Croydon BID, the business improvement district which represents some of the biggest employers in the town centre, is planning to unleash more than 30 eight-foot-tall statues of giraffes around their area next autumn.
It was Croydon BID that was behind the recent, brief and slightly underwhelming, art-washing effort with blow-up sculptures attached to some buildings around the town.
The giraffe announcement yesterday was made under the BID’s headings of “Accessibility”, “Business engagement”, and “Perception and Image”. So you can see where they are coming from.
It is all part of something they are calling “Croydon Stands Tall”, which they say is “the much-anticipated”, really? “… collaboration with internationally renowned Wild In Art”. Who?
The giraffe fest is to be, “One of the 14 showcase events for the London Borough of Culture”. So this is some of the best that they could come up with. Because, like, Croydon. And giraffes.
Croydon BID says, “Croydon Stands Tall will bring the town centre to life with a 10-week mass participation art trail, involving people from across all communities, attracting visitors and footfall and supporting the local economy as we look to recover.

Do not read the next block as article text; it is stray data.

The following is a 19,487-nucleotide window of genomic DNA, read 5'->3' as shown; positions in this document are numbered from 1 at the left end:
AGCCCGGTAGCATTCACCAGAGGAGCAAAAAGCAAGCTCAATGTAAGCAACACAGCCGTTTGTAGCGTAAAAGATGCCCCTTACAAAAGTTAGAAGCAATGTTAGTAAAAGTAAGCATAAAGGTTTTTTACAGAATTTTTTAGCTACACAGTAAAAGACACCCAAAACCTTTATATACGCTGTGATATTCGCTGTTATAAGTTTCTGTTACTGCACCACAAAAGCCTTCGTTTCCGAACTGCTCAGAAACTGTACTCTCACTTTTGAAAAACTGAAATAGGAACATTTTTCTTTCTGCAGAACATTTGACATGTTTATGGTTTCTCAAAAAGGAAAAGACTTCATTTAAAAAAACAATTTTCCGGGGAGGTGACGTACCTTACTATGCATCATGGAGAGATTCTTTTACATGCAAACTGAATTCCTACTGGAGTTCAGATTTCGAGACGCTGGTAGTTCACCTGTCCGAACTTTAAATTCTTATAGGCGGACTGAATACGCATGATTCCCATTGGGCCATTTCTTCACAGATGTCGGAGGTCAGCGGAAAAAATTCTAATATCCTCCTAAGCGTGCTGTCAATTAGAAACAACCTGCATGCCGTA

“The 30 eight-foot-tall giraffe sculptures will be uniquely and individually painted by selected artists and positioned across the town centre to create a free, family-friendly trail suitable for all ages to enjoy, discover and explore as we celebrate Croydon and the London Borough of Culture.”
As well as not realising the meaning of words such as “unique” and “individual”, the awful PR guff continues with a quote attributed to Matthew Sims, who is paid money to run Croydon BID, and who seriously says that everyone will be going on a “journey“.
Sims said, “Croydon Stands Tall will take everyone on a journey from the moment it is launched, making art accessible for all, promoting health and happiness as we celebrate our people and culture.
“We are delighted to be working with Wild In Art on this exceptional project that will, we are sure, collectively bring communities of Croydon together as we stand tall.” Ain’t that just lovely?
According to further quotes in the BID press release, this endeavour is a “really exciting initiative”. Croydon residents will be encouraged to become “tourists in their own town”. It will “create thousands of smiles”.
“We can’t wait!” gushed someone called Charlie Langhorne, who admits to being the co-founder of Wild in Art.
They plan to drag children out into the streets “to individually paint 30 four-foot-tall giraffe which will form a secondary trail across the borough”.
Meanwhile, the town centre continues to suffer from the development blight of 10 years of uncertainty created by Westfield’s on-off-on-off-again redevelopment, that was backed every step of the way by… the people running Croydon BID.
Some good may come out of this all, though. Crisis, the national homelessness charity with its Skylight Centre on Surrey Street, hopes to raise £100,000 in an end-of-project auction.
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